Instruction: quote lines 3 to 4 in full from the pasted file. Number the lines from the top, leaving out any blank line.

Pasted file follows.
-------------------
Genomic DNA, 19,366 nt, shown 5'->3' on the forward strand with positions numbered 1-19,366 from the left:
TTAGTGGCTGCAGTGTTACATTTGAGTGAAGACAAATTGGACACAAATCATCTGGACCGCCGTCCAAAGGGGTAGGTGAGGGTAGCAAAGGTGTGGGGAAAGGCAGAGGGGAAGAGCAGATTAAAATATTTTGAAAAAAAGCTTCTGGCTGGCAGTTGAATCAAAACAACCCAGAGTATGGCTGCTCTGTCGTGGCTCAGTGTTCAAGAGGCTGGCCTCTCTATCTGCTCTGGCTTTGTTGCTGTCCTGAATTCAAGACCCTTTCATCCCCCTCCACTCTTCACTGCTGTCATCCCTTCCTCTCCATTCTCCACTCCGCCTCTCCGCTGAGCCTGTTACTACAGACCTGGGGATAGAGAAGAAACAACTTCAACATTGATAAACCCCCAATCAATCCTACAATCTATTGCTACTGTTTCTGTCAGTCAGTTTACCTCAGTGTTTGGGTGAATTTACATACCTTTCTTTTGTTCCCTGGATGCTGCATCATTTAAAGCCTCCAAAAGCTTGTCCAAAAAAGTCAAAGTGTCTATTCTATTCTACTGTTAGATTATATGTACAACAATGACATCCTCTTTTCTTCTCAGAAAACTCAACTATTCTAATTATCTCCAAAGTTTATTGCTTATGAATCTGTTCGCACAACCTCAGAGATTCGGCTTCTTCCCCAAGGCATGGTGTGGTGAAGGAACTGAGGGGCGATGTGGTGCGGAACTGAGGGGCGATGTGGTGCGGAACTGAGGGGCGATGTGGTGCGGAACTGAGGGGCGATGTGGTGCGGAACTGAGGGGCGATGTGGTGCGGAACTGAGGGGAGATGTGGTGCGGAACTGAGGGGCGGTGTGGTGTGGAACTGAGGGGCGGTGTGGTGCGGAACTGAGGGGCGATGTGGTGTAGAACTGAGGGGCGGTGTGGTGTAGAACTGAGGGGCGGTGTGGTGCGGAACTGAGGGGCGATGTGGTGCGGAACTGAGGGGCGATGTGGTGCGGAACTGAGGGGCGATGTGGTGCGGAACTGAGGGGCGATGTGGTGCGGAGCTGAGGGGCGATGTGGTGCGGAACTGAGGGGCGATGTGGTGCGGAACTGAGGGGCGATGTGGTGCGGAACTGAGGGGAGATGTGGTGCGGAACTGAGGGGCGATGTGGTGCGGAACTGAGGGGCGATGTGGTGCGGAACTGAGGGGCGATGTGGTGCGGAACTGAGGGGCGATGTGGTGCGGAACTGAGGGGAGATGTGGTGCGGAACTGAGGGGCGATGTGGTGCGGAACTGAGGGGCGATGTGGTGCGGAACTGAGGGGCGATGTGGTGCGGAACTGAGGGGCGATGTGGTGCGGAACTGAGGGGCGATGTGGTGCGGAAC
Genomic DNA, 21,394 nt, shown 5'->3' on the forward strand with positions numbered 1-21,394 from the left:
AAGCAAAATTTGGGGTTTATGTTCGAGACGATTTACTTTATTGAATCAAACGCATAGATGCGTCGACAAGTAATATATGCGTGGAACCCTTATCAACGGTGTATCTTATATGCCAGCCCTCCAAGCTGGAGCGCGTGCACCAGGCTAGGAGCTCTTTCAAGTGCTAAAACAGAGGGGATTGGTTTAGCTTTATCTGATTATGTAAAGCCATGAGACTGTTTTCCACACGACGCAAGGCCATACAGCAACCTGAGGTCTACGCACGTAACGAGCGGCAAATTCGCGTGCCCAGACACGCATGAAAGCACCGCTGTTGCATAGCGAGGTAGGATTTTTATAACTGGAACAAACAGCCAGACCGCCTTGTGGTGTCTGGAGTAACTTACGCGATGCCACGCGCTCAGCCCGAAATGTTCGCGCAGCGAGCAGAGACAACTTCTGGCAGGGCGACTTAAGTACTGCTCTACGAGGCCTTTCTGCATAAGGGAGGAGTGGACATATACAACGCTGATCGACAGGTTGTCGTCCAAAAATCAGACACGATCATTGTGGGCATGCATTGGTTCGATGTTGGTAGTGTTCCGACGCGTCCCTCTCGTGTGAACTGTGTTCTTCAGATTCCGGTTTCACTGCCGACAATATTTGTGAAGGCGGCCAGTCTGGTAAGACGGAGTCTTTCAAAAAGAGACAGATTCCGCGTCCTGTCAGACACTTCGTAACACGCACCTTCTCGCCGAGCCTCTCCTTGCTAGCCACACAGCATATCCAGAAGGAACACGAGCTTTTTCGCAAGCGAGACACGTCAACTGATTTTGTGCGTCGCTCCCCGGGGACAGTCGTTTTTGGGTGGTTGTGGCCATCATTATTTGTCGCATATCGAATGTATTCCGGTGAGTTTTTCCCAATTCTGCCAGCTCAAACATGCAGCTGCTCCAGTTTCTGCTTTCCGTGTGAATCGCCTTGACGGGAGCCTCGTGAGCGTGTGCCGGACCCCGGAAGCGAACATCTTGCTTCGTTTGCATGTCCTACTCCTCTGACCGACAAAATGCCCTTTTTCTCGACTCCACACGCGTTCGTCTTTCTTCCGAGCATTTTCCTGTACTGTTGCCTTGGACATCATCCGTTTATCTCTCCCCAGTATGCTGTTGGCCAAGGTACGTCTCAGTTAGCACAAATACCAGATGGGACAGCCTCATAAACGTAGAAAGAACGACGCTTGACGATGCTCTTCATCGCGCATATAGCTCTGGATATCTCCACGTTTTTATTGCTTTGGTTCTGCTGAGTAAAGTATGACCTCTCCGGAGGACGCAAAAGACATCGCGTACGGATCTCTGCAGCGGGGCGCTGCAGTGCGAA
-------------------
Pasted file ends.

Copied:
Genomic DNA, 21,394 nt, shown 5'->3' on the forward strand with positions numbered 1-21,394 from the left:
AAGCAAAATTTGGGGTTTATGTTCGAGACGATTTACTTTATTGAATCAAACGCATAGATGCGTCGACAAGTAATATATGCGTGGAACCCTTATCAACGGTGTATCTTATATGCCAGCCCTCCAAGCTGGAGCGCGTGCACCAGGCTAGGAGCTCTTTCAAGTGCTAAAACAGAGGGGATTGGTTTAGCTTTATCTGATTATGTAAAGCCATGAGACTGTTTTCCACACGACGCAAGGCCATACAGCAACCTGAGGTCTACGCACGTAACGAGCGGCAAATTCGCGTGCCCAGACACGCATGAAAGCACCGCTGTTGCATAGCGAGGTAGGATTTTTATAACTGGAACAAACAGCCAGACCGCCTTGTGGTGTCTGGAGTAACTTACGCGATGCCACGCGCTCAGCCCGAAATGTTCGCGCAGCGAGCAGAGACAACTTCTGGCAGGGCGACTTAAGTACTGCTCTACGAGGCCTTTCTGCATAAGGGAGGAGTGGACATATACAACGCTGATCGACAGGTTGTCGTCCAAAAATCAGACACGATCATTGTGGGCATGCATTGGTTCGATGTTGGTAGTGTTCCGACGCGTCCCTCTCGTGTGAACTGTGTTCTTCAGATTCCGGTTTCACTGCCGACAATATTTGTGAAGGCGGCCAGTCTGGTAAGACGGAGTCTTTCAAAAAGAGACAGATTCCGCGTCCTGTCAGACACTTCGTAACACGCACCTTCTCGCCGAGCCTCTCCTTGCTAGCCACACAGCATATCCAGAAGGAACACGAGCTTTTTCGCAAGCGAGACACGTCAACTGATTTTGTGCGTCGCTCCCCGGGGACAGTCGTTTTTGGGTGGTTGTGGCCATCATTATTTGTCGCATATCGAATGTATTCCGGTGAGTTTTTCCCAATTCTGCCAGCTCAAACATGCAGCTGCTCCAGTTTCTGCTTTCCGTGTGAATCGCCTTGACGGGAGCCTCGTGAGCGTGTGCCGGACCCCGGAAGCGAACATCTTGCTTCGTTTGCATGTCCTACTCCTCTGACCGACAAAATGCCCTTTTTCTCGACTCCACACGCGTTCGTCTTTCTTCCGAGCATTTTCCTGTACTGTTGCCTTGGACATCATCCGTTTATCTCTCCCCAGTATGCTGTTGGCCAAGGTACGTCTCAGTTAGCACAAATACCAGATGGGACAGCCTCATAAACGTAGAAAGAACGACGCTTGACGATGCTCTTCATCGCGCATATAGCTCTGGATATCTCCACGTTTTTATTGCTTTGGTTCTGCTGAGTAAAGTATGACCTCTCCGGAGGACGCAAAAGACATCGCGTACGGATCTCTGCAGCGGGGCGCTGCAGTGCGAA